In a not so distant future, where overpopulation and famine have forced governments to undertake a drastic "One Child Policy," seven identical sisters live a hide-and-seek existence pursued by the Child Allocation Bureau, directed by the fierce Nicolette Cayman (Glenn Close).

Taught by their grandfather (Willem Dafoe) who raised and named them each after a day of the week, each can go outside once a week as their common identity, Karen Settman (Noomi Rapace). They are only free to be themselves in the prison of their own apartment.

That is until, one day, Monday does not come home…

What was especially interesting creatively was having to create a science fiction environment which successfully mixed the old (Eastern European style buildings) with the new (inspiration from all around the globe: New York as well as Singapore/Hong Kong etc).

How did you find out about ActionVFX?
Our leads are always searching the net for good elements and materials. One of them showed me your site one day, so we went through all your assets and decided to go for some of them. Since then, your material became a household reference for us.
Talk about your work with ActionVFX assets on 'What Happened to Monday.'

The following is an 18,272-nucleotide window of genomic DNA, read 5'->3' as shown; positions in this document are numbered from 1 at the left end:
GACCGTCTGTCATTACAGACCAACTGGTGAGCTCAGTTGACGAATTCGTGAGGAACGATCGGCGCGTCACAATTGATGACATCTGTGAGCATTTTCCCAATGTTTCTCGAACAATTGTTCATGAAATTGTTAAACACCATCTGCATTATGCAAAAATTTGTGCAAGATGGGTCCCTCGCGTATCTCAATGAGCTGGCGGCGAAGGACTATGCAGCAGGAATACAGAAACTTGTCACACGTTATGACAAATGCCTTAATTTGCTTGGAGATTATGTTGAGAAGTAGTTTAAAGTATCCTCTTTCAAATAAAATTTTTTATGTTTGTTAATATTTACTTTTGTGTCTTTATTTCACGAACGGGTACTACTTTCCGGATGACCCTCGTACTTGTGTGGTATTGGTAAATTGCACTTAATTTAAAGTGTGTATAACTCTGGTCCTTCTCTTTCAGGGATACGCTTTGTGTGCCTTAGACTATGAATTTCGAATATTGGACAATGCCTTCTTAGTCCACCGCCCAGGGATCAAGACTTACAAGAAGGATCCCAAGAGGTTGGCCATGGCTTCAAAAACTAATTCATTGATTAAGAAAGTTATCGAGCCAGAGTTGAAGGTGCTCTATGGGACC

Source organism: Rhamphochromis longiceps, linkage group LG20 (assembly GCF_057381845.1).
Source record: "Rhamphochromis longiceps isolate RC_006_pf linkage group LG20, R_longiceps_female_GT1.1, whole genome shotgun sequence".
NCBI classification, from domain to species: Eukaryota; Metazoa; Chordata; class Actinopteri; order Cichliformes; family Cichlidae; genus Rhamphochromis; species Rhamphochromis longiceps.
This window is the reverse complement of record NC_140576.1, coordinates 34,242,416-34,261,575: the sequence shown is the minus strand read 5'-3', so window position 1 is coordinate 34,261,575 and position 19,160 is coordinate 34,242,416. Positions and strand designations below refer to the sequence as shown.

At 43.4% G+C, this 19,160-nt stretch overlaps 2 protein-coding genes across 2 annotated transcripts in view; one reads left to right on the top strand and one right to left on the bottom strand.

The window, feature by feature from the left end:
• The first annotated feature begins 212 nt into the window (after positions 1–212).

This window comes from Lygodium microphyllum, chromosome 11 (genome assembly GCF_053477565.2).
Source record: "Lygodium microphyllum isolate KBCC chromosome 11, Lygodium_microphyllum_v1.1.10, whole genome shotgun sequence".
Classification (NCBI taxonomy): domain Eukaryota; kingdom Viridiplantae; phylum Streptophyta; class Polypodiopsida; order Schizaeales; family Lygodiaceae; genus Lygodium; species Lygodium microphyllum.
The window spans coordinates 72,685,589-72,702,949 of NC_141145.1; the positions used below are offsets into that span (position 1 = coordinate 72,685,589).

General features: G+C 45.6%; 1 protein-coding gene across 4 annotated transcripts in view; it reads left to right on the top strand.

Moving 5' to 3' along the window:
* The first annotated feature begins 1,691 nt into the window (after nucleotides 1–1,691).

We used a lot of your fire elements, explosions, debris and smoke.  Some were used straight forward and some have been mixed with 3D simulation in Houdini.

How were ActionVFX elements different from other assets you’ve used in your VFX work?
The most important thing for us with those kind of assets is of course the quality. Especially in the explosion/fire/muzzle flash collection, the elements need to have the range of luminance that hold up on the big screen. Usually the super whites are clamped, but we were pleased to learn that those whites in the ActionVFX assets were reacting pretty well to our manipulations within the shot!

What was your thought process during the compositing of the film?
The shots turned out even better than our expectations. It’s always a pleasure to work on American productions like this one. Everything was well organized and prepared. There is much less improvisation during the VFX process.

We do like some level of improvisation, which is a bit more common in the European cinema industry, but I have to say that with those kinds of big productions, you can go a bit further in the techniques and achieve a look that we’re all satisfied with.

What are some things that help you stay creative and innovative?
Cinema, and more cinema, and everyday small things around us. I think as most of us working in this industry feel, we always keep our eyes peeled.

Seven Sisters / VFX Breakdown from Benuts VFX on Vimeo.

Watching over the 'What Happened to Monday' breakdown, we can definitely see the passion the Benuts team has for VFX work. We are humbled to have our elements used by such a great team on a big film like this and can't wait to see what they work on in the future!

Check out more of Benuts' work at: http://www.benuts.be/

First time here? ActionVFX creates action stock footage for VFX and filmmaking. (We also have some great free stuff!)